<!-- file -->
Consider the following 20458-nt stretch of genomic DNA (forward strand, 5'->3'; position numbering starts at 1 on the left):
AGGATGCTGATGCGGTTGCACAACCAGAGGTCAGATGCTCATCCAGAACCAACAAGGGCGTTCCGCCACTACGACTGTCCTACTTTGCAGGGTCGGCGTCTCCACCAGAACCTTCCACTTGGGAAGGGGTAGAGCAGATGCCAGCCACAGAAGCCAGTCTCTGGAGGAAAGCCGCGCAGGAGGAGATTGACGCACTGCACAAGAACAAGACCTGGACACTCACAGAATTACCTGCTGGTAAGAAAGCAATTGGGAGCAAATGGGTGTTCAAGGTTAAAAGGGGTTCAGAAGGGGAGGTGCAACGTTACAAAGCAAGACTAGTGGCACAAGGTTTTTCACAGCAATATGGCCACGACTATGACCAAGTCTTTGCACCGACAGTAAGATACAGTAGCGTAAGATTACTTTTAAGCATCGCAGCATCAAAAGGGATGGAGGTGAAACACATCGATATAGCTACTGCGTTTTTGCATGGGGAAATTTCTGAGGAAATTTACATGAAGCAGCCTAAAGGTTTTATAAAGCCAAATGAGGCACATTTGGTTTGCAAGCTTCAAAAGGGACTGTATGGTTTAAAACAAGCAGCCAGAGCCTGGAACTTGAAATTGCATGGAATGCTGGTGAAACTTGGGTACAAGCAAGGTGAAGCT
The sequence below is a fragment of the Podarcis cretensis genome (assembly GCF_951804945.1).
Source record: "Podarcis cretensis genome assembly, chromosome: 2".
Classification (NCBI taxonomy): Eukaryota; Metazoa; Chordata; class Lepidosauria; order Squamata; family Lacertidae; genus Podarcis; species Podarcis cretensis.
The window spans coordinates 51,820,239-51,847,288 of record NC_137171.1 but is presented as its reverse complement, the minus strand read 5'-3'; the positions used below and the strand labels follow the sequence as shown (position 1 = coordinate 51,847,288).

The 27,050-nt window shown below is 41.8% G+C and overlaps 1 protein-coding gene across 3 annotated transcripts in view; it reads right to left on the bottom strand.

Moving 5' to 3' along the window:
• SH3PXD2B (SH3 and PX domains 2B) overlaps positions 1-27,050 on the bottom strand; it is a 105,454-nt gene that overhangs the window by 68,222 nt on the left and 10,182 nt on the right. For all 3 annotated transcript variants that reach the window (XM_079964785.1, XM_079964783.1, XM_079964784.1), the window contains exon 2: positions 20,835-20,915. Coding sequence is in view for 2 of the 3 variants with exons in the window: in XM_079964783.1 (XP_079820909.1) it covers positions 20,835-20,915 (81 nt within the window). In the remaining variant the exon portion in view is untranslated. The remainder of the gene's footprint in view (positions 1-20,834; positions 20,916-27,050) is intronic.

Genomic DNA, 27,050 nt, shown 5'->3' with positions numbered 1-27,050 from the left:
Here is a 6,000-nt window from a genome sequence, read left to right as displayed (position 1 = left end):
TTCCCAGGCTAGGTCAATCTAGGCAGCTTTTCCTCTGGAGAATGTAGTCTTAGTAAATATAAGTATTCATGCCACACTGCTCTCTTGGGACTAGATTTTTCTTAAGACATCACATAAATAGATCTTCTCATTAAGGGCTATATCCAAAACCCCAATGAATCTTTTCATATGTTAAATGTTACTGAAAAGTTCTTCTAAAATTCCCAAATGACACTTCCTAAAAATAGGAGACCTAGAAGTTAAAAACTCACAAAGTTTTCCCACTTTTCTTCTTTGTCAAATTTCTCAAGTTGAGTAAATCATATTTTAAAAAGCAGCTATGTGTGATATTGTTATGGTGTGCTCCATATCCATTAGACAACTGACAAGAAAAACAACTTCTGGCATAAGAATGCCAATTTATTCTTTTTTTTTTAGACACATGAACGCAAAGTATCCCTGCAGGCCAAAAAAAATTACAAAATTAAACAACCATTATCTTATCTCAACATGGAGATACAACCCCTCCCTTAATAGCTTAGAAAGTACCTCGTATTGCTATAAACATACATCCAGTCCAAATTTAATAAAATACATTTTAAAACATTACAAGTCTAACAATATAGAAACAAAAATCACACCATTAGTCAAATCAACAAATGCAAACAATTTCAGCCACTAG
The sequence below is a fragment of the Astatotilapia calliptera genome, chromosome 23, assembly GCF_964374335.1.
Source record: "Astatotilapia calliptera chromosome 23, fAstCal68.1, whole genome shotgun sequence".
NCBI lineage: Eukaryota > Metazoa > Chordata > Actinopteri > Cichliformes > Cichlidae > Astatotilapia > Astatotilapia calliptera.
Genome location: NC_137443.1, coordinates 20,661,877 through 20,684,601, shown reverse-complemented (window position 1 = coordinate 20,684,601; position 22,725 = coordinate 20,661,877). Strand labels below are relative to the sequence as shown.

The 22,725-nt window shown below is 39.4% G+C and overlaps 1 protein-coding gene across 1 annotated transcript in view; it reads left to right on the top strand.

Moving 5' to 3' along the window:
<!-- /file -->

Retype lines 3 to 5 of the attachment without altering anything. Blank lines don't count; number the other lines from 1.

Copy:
The sequence below is a fragment of the Podarcis cretensis genome (assembly GCF_951804945.1).
Source record: "Podarcis cretensis genome assembly, chromosome: 2".
Classification (NCBI taxonomy): Eukaryota; Metazoa; Chordata; class Lepidosauria; order Squamata; family Lacertidae; genus Podarcis; species Podarcis cretensis.